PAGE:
LinkedIn is the subsequent tool for you to use. First, conduct some general searches such as “board recruitment firms in the United States”. Whilst performing this task, click to follow any company pages you see fit. Next, search on keywords such as “board recruiters the United States”. Pay particular attention to the People sublist. These results usually include individuals who work as recruiters. Some of these individuals, or their employers, should be added to your list. The last search you should perform on LinkedIn is a Jobs Search. Search for relevant board-related roles in your location. Many of these roles will have been listed by recruiters. Add any additional firms to your list.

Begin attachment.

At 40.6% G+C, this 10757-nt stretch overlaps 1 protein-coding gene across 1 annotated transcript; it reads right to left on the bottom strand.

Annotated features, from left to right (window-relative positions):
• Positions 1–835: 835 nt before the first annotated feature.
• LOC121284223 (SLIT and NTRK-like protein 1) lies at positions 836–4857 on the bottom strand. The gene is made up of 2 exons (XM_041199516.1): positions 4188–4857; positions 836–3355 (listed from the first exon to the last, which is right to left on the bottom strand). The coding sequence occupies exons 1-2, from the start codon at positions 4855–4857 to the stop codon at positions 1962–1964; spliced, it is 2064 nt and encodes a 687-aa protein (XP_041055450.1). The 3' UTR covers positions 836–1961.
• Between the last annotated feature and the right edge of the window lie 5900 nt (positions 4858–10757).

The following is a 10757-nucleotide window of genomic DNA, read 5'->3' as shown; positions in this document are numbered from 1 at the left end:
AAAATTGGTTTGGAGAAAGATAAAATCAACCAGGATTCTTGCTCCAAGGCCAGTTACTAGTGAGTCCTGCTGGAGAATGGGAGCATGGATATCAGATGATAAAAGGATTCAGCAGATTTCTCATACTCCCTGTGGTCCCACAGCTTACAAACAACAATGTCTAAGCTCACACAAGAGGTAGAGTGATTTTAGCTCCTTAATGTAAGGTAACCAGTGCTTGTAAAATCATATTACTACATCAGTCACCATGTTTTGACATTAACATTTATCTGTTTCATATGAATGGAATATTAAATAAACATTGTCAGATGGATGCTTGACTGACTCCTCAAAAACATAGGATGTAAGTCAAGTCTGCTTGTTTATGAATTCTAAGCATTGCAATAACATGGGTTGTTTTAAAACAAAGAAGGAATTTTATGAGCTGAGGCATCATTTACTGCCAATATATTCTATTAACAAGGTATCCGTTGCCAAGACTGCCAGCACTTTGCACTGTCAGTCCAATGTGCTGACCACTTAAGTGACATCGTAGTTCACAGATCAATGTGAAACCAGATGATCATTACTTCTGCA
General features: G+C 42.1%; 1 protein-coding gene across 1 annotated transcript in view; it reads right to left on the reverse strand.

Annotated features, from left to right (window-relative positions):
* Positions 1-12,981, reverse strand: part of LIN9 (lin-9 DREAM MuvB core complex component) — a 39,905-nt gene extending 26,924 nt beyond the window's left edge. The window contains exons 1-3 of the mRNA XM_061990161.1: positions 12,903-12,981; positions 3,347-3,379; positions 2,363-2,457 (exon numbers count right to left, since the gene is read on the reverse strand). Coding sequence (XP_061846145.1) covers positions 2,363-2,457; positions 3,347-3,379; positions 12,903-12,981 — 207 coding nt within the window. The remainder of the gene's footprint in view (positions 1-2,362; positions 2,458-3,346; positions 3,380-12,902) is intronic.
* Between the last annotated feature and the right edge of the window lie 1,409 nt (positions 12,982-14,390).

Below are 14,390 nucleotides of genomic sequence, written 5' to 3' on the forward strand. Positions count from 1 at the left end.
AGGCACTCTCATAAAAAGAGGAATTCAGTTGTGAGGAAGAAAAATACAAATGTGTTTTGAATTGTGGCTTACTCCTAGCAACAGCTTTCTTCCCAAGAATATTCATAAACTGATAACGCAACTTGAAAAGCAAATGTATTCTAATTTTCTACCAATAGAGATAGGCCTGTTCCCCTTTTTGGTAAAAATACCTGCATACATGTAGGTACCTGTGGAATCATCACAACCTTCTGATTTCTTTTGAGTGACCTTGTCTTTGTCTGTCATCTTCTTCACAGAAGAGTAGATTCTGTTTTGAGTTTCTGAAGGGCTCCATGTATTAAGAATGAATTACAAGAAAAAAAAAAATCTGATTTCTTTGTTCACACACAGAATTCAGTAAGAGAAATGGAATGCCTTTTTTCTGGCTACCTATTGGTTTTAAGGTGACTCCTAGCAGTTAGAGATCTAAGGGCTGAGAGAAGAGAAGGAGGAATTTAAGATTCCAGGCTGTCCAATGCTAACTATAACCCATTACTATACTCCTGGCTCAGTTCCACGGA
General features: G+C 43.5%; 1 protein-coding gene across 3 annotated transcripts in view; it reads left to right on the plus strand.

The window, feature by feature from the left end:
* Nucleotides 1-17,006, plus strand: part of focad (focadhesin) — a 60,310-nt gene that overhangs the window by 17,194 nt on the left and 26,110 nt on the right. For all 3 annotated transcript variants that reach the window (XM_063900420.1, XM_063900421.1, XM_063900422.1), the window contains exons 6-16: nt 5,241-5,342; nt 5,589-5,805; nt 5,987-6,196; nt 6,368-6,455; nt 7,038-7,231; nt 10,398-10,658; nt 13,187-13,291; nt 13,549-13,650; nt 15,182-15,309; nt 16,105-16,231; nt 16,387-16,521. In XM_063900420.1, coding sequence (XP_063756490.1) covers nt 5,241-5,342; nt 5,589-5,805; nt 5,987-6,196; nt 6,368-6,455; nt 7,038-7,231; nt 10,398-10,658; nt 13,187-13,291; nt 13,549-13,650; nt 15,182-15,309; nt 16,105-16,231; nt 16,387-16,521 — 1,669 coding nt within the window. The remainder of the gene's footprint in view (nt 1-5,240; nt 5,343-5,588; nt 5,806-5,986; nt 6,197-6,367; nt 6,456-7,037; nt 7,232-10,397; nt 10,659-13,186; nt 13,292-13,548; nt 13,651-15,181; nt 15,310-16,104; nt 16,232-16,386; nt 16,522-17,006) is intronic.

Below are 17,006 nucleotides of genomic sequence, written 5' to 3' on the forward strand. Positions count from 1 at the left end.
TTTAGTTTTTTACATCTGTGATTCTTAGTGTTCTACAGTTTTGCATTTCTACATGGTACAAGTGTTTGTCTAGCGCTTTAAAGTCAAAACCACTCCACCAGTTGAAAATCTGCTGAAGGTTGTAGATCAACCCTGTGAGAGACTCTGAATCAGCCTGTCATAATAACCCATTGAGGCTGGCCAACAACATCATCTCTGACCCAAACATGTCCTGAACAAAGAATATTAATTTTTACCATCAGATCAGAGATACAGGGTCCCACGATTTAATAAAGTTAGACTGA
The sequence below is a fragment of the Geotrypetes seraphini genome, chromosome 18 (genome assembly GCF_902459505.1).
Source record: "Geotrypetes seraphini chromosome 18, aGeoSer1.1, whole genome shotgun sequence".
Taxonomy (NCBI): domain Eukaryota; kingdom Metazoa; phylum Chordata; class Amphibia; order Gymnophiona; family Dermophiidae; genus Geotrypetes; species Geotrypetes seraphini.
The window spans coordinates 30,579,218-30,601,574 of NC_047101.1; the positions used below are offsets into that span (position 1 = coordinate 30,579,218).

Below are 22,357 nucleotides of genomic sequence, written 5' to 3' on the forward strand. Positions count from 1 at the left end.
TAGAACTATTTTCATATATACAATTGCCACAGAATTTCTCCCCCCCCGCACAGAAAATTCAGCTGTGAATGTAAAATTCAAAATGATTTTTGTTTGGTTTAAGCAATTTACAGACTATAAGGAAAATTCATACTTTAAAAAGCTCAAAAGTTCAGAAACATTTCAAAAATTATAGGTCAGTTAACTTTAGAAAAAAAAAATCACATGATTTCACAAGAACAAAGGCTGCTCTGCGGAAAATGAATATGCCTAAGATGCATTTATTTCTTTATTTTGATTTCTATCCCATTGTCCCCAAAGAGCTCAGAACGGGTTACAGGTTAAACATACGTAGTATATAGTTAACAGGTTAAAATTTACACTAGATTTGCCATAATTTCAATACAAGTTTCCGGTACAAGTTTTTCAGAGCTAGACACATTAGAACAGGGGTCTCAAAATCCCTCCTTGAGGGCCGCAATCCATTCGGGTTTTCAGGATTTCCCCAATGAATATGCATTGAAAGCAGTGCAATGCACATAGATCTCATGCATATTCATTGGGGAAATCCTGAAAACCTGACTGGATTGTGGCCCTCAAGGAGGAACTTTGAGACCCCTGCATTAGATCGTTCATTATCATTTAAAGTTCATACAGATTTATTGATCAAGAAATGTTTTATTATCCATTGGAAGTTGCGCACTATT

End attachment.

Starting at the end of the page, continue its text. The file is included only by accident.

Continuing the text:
The final resource to use when compiling your list is job boards or job aggregator websites. These sites will vary depending on where you are based; examples include Monster, Glass Door, and Zip Recruiter. Follow a similar process and keywords that worked for you during the LinkedIn job search. Again pay attention to the companies listing the roles.

As you compile your list, note the relevant URLs, LinkedIn company pages or other listing pages. There will be a source of reference when completing the next steps of your research.

Step 2 – Research fit